Survey shows lying on resumes doesn’t work

Everyone stretches the truth sometimes. A little white lie here and there may not seem like a big deal. Yet, when you allow those deceptions to slip into your resume it might be a much larger problem.

According to a recent survey conducted by, 57 percent of hiring managers, throughout the country, say they have caught a lie on a resume. Additionally, of that 57 percent, 93 percent did not hire the candidate who lied.

Providing an employer with inaccurate information can jeopardize a student’s career and it is unethical, unprofessional and in some cases, illegal, according to Dennis Hefner, the associate director at the University’s Career Center.

“Just don’t do it,” he said. “If you’re willing to take advantage of all that is offered at BGSU with projects, organizations and internships, then there should be no reason why you would have to lie on your resume.”

Stretched dates to cover up employment gaps or time-off after education are the most commonly- caught resume lies, the survey reported. Nearly one-in-five hiring managers said they have found this on a candidate’s resume.

Marsha Serio, the manager of employee relations for the University’s human resource department said that all University job applicants are warned upfront as to the punishments for falsifying information on either their application or resume.

“It could lead to disqualification from the hiring process, or termination of their position if the discrepancy is found after the hiring process has taken place,” she said. “We see it as a very serious transgression.”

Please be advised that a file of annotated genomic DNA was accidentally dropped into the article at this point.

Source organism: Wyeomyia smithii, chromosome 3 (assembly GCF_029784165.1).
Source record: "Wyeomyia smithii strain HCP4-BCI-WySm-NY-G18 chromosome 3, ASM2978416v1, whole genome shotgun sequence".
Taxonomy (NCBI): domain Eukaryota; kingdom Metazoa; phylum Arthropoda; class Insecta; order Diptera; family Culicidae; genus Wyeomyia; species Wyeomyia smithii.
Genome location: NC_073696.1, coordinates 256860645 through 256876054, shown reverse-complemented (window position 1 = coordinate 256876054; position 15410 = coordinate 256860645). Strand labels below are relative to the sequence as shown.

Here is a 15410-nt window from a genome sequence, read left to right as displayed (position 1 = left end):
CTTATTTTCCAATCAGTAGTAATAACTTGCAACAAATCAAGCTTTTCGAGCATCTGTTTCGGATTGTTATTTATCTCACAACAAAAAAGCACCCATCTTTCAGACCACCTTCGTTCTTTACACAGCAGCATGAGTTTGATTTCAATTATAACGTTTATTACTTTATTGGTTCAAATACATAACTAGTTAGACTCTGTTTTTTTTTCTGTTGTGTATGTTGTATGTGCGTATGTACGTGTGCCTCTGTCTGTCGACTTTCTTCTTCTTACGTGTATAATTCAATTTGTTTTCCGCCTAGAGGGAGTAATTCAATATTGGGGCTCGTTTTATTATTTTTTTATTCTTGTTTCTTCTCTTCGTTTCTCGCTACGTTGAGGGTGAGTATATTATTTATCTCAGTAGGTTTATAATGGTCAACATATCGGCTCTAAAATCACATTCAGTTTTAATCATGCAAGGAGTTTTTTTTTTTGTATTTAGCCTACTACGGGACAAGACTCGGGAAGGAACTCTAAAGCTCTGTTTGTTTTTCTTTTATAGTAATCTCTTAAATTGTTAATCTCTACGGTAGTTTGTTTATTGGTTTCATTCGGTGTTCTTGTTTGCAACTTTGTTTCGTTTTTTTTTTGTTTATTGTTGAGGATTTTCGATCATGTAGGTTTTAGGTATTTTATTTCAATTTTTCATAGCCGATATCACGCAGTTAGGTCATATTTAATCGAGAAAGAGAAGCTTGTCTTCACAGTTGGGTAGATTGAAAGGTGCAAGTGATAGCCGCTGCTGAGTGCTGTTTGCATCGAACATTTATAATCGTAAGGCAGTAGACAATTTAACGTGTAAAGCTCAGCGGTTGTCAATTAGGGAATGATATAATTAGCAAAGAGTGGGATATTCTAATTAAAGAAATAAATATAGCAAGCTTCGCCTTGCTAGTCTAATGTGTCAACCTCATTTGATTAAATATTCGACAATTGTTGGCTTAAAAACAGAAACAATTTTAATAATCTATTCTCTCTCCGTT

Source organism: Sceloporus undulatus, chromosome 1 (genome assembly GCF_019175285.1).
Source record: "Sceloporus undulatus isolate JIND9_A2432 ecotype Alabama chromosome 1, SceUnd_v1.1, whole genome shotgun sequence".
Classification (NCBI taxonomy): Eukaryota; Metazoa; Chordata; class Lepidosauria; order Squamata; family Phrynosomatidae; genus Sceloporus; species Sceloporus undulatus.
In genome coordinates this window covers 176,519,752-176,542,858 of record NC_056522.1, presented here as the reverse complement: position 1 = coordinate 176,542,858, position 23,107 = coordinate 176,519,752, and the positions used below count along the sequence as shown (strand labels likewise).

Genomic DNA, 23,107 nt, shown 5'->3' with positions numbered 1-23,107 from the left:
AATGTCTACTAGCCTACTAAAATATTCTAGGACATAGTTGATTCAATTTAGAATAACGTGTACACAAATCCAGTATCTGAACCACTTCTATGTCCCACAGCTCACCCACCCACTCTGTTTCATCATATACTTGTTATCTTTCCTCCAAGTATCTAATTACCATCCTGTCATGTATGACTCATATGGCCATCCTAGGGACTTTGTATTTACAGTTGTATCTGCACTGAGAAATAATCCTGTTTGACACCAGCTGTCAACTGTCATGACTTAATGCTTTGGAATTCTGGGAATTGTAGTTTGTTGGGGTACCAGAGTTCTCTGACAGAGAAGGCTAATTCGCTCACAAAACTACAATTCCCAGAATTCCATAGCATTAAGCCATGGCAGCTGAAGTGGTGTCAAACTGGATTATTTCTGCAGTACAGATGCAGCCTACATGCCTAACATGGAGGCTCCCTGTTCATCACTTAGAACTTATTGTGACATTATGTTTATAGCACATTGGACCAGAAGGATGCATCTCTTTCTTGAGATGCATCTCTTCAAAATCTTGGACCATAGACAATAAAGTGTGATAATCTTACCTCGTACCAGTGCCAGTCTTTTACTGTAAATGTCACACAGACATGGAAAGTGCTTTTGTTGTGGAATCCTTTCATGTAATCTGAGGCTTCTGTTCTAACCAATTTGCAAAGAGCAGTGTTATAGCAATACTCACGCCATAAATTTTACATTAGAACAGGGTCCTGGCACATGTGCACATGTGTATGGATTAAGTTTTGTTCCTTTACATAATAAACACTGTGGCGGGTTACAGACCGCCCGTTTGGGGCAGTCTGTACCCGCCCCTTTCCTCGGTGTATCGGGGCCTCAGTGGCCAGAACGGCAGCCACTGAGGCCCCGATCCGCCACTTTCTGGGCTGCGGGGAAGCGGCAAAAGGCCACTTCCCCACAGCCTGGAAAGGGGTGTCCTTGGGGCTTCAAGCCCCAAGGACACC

Due to the increased number of job candidates who provide fraudulent information, hiring managers have become keener about this issue, according to the survey. Companies know what to look for and the areas most commonly fabricated.

Students should treat potential employers the way that they wish to be treated, according to Hefner.

“No one wants to take a job, move away from their family, find a place to live and then find out they’ve been lied to and the job isn’t what they were led to believe it was going to be,” Hefner said. “A student who misrepresents herself on a resume may be preventing a truly qualified student from getting an interview for that same job.”

Forty-three percent of hiring managers said they would automatically dismiss a candidate who fibbed on their resume, according to the survey. While others cited that it would have to depend on the individual and the situation.

Last April, The BG News reported that an investigation alleged Fostoria’s police chief, John McGuire, misrepresented himself on his resume. A background check revealed an inconsistency in his online bachelor’s degree from Concordia College and University.

The Fostoria Review Times reported that the police chief also exaggerated his rank at two previous jobs.

The survey reported other common resume falsehoods including: past employers (18 percent), academic degrees and institutions (16 percent), technical skills and certifications (15 percent) and accomplishments (8 percent).

The survey, called “Resume Lies,” was conducted from June 6 to June 16, 2006 and collected data from more than 2,200 working people.